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Attila Kertesz-Farkas about New Lab and Research

Attila Kertesz-Farkas about New Lab and Research

Laboratory on AI for Computational Biology has opened at the Faculty not so long ago. We talked with its head, Attila Kertesz-Farkas, about the lab, research and his way in science.

My background is computer science; I’ve been researching for nearly two decades. I started with speech recognition and natural language processing methods twenty years ago, but then shortly I switched to bioinformatics because I thought that the Hungarian language is impossible to process. Since then, for fifteen years, I’ve been developing machine learning and data mining methods for bioinformatics.

After getting PhD in Hungary, I had a one-year-long research position in the US for the Food and Drug Administration, University of Maryland, Baltimore County. Then I moved to Italy, where I have been working and studying mass spectrometry data analyzing. After that, I returned to the US, where I was offered a postdoctoral senior researcher position at the University of Washington which is consistently ranked among the top-20 university around the world. I was amazed how the research was organized there: I was surprised how everything was pragmatic and aimed at solving real problems that could accelerate the research fast and efficiently. Everything seemed to be focused on practical questions and doing things that are working. After the US, my wife (who is Russian) and I considered coming back to Russia or Hungary. At this point, I got an offer from HSE University, so we came to Russia in 2015 and have been here since then.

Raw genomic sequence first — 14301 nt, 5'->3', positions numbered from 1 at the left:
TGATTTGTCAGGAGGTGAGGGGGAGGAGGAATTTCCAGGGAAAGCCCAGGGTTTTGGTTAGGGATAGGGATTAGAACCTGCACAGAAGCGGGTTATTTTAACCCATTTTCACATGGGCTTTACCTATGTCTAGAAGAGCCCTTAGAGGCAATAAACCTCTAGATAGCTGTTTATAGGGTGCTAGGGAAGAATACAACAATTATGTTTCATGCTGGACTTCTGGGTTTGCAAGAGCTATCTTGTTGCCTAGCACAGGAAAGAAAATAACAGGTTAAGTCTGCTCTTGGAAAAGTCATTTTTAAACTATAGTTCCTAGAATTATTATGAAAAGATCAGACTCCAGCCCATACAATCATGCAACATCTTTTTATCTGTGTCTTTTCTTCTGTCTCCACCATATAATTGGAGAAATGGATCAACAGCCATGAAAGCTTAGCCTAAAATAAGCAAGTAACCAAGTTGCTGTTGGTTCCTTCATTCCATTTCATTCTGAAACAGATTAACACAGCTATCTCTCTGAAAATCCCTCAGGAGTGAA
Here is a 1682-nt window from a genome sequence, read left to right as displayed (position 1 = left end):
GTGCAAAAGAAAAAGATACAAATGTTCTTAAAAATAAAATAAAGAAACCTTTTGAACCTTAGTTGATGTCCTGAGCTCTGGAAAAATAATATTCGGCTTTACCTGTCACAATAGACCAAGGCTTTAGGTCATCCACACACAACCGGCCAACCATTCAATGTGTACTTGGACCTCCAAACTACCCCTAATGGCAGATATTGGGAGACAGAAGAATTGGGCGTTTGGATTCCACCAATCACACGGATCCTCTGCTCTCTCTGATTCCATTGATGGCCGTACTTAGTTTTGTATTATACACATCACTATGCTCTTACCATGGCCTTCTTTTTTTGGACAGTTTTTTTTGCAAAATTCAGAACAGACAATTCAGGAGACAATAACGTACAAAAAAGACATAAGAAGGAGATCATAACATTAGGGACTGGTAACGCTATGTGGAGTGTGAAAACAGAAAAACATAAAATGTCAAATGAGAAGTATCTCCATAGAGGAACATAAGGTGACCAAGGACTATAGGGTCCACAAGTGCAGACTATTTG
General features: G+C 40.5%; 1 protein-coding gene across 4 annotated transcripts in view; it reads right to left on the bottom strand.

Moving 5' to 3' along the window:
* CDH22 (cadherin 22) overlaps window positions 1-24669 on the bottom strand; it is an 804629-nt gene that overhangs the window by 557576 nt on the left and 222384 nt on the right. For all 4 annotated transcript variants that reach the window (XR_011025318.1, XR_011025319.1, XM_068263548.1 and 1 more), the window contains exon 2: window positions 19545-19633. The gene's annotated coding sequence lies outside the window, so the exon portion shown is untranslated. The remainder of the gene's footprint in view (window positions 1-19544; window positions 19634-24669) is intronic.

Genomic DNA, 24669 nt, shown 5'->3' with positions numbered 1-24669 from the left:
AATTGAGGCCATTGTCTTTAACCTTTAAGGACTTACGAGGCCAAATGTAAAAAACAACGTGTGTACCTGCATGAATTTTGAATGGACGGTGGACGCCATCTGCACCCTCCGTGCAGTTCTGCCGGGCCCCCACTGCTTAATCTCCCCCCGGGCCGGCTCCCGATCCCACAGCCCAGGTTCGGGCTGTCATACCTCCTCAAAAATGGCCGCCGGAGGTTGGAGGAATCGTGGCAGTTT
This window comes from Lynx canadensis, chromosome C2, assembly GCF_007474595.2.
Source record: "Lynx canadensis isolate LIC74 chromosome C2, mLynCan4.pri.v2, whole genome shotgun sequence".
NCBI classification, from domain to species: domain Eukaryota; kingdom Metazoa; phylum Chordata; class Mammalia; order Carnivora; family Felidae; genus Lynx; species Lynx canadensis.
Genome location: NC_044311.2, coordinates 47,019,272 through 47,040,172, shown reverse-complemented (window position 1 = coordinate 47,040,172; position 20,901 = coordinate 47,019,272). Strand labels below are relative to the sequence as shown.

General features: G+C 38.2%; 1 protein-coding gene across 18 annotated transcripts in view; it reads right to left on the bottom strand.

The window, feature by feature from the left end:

In the lab, we analyze mass spectrometry data. Mass spectrometry is used to identify organic molecules in a complex sample. For example, to identify proteins in a blood sample. Cancerous and normal cells are also sampled to find certain chemicals present in some and absent in others. This method can be used in drug therapy to establish an efficient treatment. There are also forensic applications; for example, fire accelerants can be found at the site to determine if the fire so that the arson can be discovered. Pesticides can be found in soil, hormones in animals, bacteria in potable water — all through mass spectrometry.

Our goal is twofold: first, to annotate data to understand what molecule generates the given mass spectrum; second, to develop statistical methods to prove that a given annotation is correct. Our main intent is to improve the methods of analysis, making them more statistically viable.

Now we are in the process of establishing our laboratory. It includes finding people and putting them on projects and also obtaining necessary funds. We have some open positions: we are looking for a C++ developer to implement our methods through open-source toolkits so that our methods are available to the scientific community. In the long term, we plan to extend the scope to analyze different types of data.